• Indent paragraphs with tab keys, not with hanging indents
  • Use standard British English spelling: ‘colour’, ‘labour’ rather than ‘color’, ‘labor’; ‘centre’ rather than ‘center’; ‘defence’ rather than ‘defense’; ‘organise’ rather than ‘organize’, ‘organisation’ rather than ‘organization’; ‘programme’ rather than ‘program’
  • Do not use Oxford commas: ‘red, blue and white’ rather than ‘red, blue, and white’
  • Spell out whole number words for one to ten; use figures for numbers above ten
  • Dates should be written in the form ‘17 July 2017’, and not ‘July 17, 2017’
  • ‘nineteenth century’ rather than ‘19th century’
  • Square brackets should only be used to enclose comments, corrections or translations by the author
  • Use ellipses to indicate where text is missing in citations – place a space on either side, but do not use square brackets
  • En dashes should be used (not hyphens) for page and date ranges, e.g. 1917–19; hyphens should be used only for hyphenated words, e.g. classically-trained.
  • Place any punctuation which does not belong to a quote outside the quotation marks (except closing punctuation if the end of the quote is also the end of the sentence).
  • For emphasis use italics (sparingly), not bold or underlining
  • Use capital letters sparingly, e.g. ‘continental philosophy’ not ‘Continental Philosophy’; use capitals mainly for terms based on a proper name (Marxist, Christian) or that enable a pertinent distinction between a specific term and a more generic one (‘the Catholic Church’ as distinct from ‘the church’, ‘the French Revolution’, as distinct from ‘Marx’s theory of revolution’)


  • Book reviews should include, at the top of the first page, the full bibliographical information of the book reviewed, including total number of pages and ISBN for both hardback and paperback editions. Please consult reviews on our website for examples.
  • Book reviews should not include footnotes or endnotes.

Acceptance of these editorial practices is a condition of the acceptance of texts for publication in Radical Philosophy.

Referencing guidelines

Radical Philosophy uses a endnote-style of referencing broadly based on the Chicago Manual of Style.

References should be indicated in the text of the manuscript by superscripts, numbered in the format 1, 2, 3, etc. We do not use a bibliography or list of works cited. The first reference to a text should include all the pertinent bibliographical information, and further references need only mention the author’s last name, short title, and page number. Please do not use ‘ibid.’ or ‘op. cit.’ For all cases not listed here, please refer to the Chicago Manual of Style.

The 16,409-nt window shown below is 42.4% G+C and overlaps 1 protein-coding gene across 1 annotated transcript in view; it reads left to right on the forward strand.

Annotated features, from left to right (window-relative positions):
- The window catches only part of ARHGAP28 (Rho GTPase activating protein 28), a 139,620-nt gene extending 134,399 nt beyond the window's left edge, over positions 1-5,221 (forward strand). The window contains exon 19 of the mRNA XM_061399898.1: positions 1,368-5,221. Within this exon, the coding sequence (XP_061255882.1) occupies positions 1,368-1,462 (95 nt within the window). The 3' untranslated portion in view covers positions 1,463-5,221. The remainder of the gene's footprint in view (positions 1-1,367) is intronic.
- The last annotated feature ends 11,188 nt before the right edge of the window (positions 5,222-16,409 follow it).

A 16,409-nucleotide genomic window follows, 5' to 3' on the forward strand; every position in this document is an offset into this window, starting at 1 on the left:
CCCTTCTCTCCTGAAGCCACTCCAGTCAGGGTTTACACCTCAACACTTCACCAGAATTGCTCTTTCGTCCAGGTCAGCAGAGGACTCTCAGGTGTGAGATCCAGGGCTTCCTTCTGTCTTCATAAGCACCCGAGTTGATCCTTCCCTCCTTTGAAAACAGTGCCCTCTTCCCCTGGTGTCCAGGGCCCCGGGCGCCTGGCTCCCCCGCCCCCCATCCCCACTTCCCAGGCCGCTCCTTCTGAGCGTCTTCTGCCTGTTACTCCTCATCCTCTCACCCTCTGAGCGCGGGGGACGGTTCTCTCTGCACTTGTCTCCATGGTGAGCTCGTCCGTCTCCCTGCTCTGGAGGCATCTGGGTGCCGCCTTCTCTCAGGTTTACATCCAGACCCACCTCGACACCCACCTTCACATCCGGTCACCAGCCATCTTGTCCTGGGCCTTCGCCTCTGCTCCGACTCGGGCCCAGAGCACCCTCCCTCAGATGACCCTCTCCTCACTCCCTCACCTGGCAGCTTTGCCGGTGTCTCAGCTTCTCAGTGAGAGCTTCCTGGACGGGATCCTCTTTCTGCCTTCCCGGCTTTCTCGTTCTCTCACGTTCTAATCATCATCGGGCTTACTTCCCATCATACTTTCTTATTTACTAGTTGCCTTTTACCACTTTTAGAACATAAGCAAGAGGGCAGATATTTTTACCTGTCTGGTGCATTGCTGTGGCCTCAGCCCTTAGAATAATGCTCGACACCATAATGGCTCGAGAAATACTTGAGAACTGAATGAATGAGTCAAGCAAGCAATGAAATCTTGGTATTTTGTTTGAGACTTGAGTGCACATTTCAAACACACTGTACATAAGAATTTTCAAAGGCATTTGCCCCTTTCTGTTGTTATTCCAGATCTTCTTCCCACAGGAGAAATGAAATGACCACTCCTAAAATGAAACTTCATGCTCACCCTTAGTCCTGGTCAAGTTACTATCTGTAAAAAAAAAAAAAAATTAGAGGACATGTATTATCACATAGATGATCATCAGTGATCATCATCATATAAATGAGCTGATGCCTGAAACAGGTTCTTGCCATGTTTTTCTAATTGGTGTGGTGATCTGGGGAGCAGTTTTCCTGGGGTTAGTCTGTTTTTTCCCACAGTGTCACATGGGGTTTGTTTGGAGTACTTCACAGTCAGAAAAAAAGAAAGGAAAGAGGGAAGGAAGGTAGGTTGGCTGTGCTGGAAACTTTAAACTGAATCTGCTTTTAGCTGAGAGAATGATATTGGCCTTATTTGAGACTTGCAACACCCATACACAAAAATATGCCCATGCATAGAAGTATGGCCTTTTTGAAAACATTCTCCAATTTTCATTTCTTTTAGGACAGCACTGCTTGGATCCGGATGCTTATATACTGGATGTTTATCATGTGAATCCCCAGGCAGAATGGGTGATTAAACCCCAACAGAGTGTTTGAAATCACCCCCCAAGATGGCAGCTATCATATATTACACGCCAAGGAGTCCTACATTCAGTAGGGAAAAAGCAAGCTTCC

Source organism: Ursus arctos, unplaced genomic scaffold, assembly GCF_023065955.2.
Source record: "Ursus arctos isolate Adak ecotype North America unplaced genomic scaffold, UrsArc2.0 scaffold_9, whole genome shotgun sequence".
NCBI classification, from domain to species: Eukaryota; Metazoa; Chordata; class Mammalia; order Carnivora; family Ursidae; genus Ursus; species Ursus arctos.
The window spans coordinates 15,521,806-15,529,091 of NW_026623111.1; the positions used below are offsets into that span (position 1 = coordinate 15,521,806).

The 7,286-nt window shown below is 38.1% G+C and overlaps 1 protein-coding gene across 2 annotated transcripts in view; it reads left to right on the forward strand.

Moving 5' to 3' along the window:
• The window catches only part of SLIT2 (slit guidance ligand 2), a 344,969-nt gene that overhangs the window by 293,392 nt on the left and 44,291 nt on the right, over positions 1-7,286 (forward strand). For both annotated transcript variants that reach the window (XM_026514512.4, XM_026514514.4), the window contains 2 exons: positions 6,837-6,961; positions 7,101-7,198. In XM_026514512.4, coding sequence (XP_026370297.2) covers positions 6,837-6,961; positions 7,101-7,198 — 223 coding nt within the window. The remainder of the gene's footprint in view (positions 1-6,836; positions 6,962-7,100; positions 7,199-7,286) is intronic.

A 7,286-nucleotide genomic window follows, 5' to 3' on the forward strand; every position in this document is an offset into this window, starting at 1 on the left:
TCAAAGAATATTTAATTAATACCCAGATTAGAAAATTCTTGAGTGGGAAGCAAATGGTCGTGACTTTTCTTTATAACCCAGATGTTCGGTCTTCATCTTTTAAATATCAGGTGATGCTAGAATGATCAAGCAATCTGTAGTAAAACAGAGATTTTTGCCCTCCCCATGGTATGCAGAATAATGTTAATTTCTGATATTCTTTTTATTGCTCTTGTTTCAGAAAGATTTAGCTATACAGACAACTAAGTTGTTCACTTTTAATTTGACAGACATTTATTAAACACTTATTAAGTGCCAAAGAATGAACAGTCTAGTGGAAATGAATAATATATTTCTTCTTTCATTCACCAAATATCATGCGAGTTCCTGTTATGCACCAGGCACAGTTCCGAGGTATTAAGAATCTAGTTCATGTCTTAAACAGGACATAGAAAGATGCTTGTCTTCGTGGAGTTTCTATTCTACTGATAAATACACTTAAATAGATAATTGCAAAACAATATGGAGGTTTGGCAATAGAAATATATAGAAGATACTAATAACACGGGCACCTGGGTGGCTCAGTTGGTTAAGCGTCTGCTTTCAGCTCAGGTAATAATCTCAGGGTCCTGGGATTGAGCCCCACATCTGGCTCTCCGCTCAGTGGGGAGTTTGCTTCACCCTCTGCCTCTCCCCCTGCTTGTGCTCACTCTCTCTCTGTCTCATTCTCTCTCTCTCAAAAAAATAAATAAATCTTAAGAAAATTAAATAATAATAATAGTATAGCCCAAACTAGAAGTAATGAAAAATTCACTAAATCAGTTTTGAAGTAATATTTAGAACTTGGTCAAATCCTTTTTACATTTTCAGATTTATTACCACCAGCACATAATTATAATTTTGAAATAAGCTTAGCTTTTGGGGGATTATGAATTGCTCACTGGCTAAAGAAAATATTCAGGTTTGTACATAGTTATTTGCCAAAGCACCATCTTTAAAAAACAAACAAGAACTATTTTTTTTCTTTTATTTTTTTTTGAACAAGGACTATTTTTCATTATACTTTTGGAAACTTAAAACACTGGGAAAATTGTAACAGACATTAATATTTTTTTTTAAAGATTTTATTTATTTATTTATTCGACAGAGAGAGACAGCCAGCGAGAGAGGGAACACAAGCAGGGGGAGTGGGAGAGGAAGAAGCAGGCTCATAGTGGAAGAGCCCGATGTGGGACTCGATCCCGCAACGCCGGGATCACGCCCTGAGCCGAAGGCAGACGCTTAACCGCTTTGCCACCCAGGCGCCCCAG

Single author book

1. Zadie Smith, Swing Time (New York: Penguin Press, 2016), 315–16.

2. Smith, Swing Time, 320.

Multi-author book

1. Geoffrey C. Ward and Ken Burns, The War: An Intimate History, 1941–1945 (New York: Knopf, 2007), 52.

2. Ward and Burns, War, 59–61.

Editor, translator, or compiler in addition to author:

1. Jhumpa Lahiri, In Other Words, trans. Ann Goldstein (New York: Alfred A. Knopf, 2016), 146.

2. Lahiri, In Other Words, 184.

Editor, translator, or compiler instead of author

1. Richmond Lattimore, trans., The Iliad of Homer (Chicago: University of Chicago Press, 1951), 91–92.

Chapter or other part of a book

1. John D. Kelly, ‘Seeing Red: Mao Fetishism, Pax Americana, and the Moral Economy of War’, in Anthropology and Global Counterinsurgency, ed. John D. Kelly et al. (Chicago: University of Chicago Press, 2010), 77.

2. Kelly, ‘Seeing Red’, 81–82.


For books consulted online, include a URL or the name of the database. For other types of e-books, name the format. If no fixed page numbers are available, cite a section title or a chapter or other number in the notes, if any (or simply omit).